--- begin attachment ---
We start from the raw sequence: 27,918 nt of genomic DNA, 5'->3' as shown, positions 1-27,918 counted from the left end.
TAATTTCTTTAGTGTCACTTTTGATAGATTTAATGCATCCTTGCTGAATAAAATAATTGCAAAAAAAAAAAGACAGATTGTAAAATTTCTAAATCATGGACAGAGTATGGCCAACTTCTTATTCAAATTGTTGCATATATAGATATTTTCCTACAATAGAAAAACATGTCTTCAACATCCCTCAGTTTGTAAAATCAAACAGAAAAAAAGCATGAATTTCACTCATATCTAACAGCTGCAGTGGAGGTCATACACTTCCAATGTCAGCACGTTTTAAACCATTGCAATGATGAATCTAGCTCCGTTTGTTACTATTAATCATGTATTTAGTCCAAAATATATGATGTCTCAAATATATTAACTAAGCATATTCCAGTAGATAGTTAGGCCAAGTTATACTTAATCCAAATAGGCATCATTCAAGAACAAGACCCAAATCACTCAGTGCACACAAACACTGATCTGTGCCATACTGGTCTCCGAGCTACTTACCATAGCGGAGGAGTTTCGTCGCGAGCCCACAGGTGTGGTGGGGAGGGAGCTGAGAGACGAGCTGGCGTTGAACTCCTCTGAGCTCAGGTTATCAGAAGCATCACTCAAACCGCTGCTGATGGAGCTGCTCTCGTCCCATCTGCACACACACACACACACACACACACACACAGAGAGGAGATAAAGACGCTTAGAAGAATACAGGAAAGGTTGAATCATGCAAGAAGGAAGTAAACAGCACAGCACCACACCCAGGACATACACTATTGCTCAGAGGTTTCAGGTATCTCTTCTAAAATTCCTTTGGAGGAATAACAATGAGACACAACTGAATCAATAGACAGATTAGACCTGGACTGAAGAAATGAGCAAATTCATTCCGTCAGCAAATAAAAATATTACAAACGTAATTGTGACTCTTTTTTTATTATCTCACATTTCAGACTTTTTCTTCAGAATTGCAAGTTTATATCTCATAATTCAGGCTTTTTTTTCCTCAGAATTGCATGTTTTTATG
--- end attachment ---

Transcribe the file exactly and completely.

We start from the raw sequence: 27,918 nt of genomic DNA, 5'->3' as shown, positions 1-27,918 counted from the left end.
TAATTTCTTTAGTGTCACTTTTGATAGATTTAATGCATCCTTGCTGAATAAAATAATTGCAAAAAAAAAAAGACAGATTGTAAAATTTCTAAATCATGGACAGAGTATGGCCAACTTCTTATTCAAATTGTTGCATATATAGATATTTTCCTACAATAGAAAAACATGTCTTCAACATCCCTCAGTTTGTAAAATCAAACAGAAAAAAAGCATGAATTTCACTCATATCTAACAGCTGCAGTGGAGGTCATACACTTCCAATGTCAGCACGTTTTAAACCATTGCAATGATGAATCTAGCTCCGTTTGTTACTATTAATCATGTATTTAGTCCAAAATATATGATGTCTCAAATATATTAACTAAGCATATTCCAGTAGATAGTTAGGCCAAGTTATACTTAATCCAAATAGGCATCATTCAAGAACAAGACCCAAATCACTCAGTGCACACAAACACTGATCTGTGCCATACTGGTCTCCGAGCTACTTACCATAGCGGAGGAGTTTCGTCGCGAGCCCACAGGTGTGGTGGGGAGGGAGCTGAGAGACGAGCTGGCGTTGAACTCCTCTGAGCTCAGGTTATCAGAAGCATCACTCAAACCGCTGCTGATGGAGCTGCTCTCGTCCCATCTGCACACACACACACACACACACACACACACAGAGAGGAGATAAAGACGCTTAGAAGAATACAGGAAAGGTTGAATCATGCAAGAAGGAAGTAAACAGCACAGCACCACACCCAGGACATACACTATTGCTCAGAGGTTTCAGGTATCTCTTCTAAAATTCCTTTGGAGGAATAACAATGAGACACAACTGAATCAATAGACAGATTAGACCTGGACTGAAGAAATGAGCAAATTCATTCCGTCAGCAAATAAAAATATTACAAACGTAATTGTGACTCTTTTTTTATTATCTCACATTTCAGACTTTTTCTTCAGAATTGCAAGTTTATATCTCATAATTCAGGCTTTTTTTTCCTCAGAATTGCATGTTTTTATG